Princeton Day School Middle School Seventh and Eighth grade artists explored African textile weaving and inspiring female artists throughout the spring. Taught by MS Art teacher Deva Watson, each grade level's studies emphasized learning not only techniques but also exploring the culture, history and impact of artistic expression.
The Seventh Grade African textile weaving unit introduced students to West African practices, including indigo dyeing, which has become a mainstay of art and fashion. Working with a small loom, each student weaved a 10x12-inch textile incorporating approaches learned in class. "Each student had the freedom to choose their own adventure when it came to this project, and I was impressed with how many ran with it and challenged themselves. The result was a number of beautiful weavings that truly showed the personality of the student artists," Ms. Watson shared.
Simran Malik '26 was one of the students who embraced the freedom of the project. Fueled by her developing passion for weaving and ceramics, Simran chose to create a work in memory of her grandmother. Simran's weaving (pictured below) was selected to be published in the Johns Hopkins' Lexophilia
Ms. Watson's Eighth Grade art unit focused on "1,000 women artists," exploring the history of women in art as well as the evolution of feminist art. The course examined issues pertaining to the representation of women in art, including the fact that the work of just 3% of women artists is exhibited, yet 85% of art pieces traditionally features women. "Representation in art continues to be traditionally European, in which women are still often the object, but the traditions are also now changing," Ms. Watson noted.
One of the key artists covered in this unit was Judy Chicago, an American feminist artist. Ms. Watson fashioned the capstone project for this unit after Chicago's permanent installation in the Brooklyn Museum, "The Dinner Party."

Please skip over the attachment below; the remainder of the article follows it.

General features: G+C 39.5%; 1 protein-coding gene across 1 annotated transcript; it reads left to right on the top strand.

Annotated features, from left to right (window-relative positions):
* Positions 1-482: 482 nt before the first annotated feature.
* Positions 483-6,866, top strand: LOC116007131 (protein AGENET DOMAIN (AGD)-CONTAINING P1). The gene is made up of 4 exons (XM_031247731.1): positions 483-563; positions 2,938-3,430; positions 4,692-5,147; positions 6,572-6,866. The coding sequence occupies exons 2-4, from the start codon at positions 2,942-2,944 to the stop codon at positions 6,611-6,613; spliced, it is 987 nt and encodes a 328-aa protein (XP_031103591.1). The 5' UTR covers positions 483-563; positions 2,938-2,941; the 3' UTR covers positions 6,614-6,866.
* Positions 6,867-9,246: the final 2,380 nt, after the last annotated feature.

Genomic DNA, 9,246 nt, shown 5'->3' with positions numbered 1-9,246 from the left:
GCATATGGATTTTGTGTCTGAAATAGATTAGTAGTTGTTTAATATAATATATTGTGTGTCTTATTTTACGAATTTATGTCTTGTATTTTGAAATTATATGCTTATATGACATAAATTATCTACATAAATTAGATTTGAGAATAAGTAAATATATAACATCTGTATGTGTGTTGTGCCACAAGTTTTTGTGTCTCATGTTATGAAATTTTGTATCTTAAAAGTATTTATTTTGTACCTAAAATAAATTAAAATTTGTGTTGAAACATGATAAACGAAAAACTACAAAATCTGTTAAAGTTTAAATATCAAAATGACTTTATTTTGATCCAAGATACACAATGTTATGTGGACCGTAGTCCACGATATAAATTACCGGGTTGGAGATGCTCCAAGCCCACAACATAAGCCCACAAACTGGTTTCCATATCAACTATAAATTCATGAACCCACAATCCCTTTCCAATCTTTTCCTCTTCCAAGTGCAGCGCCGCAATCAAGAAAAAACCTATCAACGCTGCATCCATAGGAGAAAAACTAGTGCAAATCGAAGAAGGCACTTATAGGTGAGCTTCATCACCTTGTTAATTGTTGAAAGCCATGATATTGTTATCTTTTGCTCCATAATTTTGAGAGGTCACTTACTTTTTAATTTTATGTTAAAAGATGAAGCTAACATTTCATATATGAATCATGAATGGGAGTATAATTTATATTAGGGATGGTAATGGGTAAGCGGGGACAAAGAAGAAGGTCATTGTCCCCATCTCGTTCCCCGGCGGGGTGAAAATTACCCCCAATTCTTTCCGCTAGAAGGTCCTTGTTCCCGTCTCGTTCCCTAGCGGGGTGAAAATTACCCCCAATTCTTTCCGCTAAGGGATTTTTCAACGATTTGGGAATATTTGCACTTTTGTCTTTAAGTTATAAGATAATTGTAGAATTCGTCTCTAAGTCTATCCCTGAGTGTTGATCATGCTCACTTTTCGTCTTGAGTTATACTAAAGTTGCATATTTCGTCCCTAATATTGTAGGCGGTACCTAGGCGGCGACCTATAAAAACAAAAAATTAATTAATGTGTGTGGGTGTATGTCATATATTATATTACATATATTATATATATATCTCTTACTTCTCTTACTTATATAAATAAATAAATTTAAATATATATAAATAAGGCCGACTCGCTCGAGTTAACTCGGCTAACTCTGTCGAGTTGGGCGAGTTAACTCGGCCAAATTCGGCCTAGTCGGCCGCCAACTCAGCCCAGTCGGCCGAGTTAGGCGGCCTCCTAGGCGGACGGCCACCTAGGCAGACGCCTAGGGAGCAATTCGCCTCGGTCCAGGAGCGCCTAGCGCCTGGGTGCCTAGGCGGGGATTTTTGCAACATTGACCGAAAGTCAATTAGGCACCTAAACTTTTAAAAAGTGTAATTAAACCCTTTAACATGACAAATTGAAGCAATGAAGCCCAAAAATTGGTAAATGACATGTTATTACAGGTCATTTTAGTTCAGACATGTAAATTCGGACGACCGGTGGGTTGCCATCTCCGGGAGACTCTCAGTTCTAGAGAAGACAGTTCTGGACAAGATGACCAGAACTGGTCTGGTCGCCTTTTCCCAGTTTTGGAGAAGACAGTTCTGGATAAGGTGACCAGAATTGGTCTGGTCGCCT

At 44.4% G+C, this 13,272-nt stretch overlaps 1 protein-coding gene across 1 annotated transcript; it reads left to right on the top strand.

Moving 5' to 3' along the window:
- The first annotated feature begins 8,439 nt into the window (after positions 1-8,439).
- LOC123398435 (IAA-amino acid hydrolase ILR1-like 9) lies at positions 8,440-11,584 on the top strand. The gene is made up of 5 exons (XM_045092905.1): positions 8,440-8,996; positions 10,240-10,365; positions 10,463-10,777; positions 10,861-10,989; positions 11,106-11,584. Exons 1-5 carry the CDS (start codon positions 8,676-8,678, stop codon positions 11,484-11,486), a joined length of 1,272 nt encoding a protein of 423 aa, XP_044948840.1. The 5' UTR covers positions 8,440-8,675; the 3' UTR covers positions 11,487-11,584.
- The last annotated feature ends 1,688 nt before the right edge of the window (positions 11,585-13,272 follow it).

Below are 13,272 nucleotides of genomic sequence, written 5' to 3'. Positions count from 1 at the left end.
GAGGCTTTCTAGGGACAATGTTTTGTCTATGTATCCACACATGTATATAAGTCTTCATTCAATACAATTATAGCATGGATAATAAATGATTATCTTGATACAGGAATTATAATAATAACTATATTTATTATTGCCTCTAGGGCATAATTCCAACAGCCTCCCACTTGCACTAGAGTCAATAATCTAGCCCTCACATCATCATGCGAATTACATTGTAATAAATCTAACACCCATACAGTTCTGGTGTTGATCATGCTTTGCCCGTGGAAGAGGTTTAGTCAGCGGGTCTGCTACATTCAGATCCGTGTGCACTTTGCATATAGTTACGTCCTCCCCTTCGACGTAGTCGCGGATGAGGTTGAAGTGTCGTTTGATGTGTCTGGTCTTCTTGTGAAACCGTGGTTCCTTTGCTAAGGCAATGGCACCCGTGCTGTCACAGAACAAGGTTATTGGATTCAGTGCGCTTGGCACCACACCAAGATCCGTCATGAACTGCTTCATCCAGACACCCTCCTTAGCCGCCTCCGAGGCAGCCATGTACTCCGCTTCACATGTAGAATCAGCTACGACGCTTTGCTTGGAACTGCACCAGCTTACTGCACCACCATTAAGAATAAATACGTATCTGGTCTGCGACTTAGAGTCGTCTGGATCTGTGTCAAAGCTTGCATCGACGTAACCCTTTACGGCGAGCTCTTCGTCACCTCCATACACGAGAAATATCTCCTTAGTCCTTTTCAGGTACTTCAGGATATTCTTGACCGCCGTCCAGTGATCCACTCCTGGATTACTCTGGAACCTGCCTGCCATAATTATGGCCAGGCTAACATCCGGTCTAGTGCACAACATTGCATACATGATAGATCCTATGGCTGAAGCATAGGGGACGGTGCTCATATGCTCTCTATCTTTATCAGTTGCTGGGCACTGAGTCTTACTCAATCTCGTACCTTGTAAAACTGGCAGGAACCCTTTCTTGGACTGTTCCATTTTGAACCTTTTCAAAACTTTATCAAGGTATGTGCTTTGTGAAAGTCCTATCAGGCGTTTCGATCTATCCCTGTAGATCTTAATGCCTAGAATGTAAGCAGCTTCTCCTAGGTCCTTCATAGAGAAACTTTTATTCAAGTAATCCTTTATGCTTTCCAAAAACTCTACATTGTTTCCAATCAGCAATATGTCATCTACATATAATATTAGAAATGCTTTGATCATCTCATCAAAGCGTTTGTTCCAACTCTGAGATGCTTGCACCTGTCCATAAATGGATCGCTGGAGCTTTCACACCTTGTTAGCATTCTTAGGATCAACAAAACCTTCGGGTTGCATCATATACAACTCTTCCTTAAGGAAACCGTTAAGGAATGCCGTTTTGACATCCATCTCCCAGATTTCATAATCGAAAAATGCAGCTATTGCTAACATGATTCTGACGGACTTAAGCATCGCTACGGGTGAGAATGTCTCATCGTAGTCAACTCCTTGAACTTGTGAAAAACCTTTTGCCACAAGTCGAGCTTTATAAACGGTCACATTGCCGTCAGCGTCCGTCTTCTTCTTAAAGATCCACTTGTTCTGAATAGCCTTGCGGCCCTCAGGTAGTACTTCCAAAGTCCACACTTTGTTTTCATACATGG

"Judy Chicago's 'Dinner Party' portrays a large table with personalized table settings that symbolize each woman at the table. Each element of the individual place settings represents an aspect of the subject's personality," Ms. Watson shared.
For the Eighth Grade, Ms. Watson assigned students to create their own place setting and plate, either with clay or paint, using Chicago's work as a model. Five students chose to make their plates using clay in the ceramics studio while four students chose to paint their entire setting.
"For this project, I asked students to consider the questions, 'what would your seat at the table look like?' and 'What aspects of yourself can't be seen but can be felt?' Ms. Watson stated. "This project encouraged both introspection and self-understanding for each student and the results were works that represented each student extremely well," she concluded.
Photos (from top): Two sets of three Seventh Grade textiles; Simran's weaving; close-up of three examples of Eighth Grade student place settings; Ms. Watson with the Eighth Grade version of "The Dinner Party"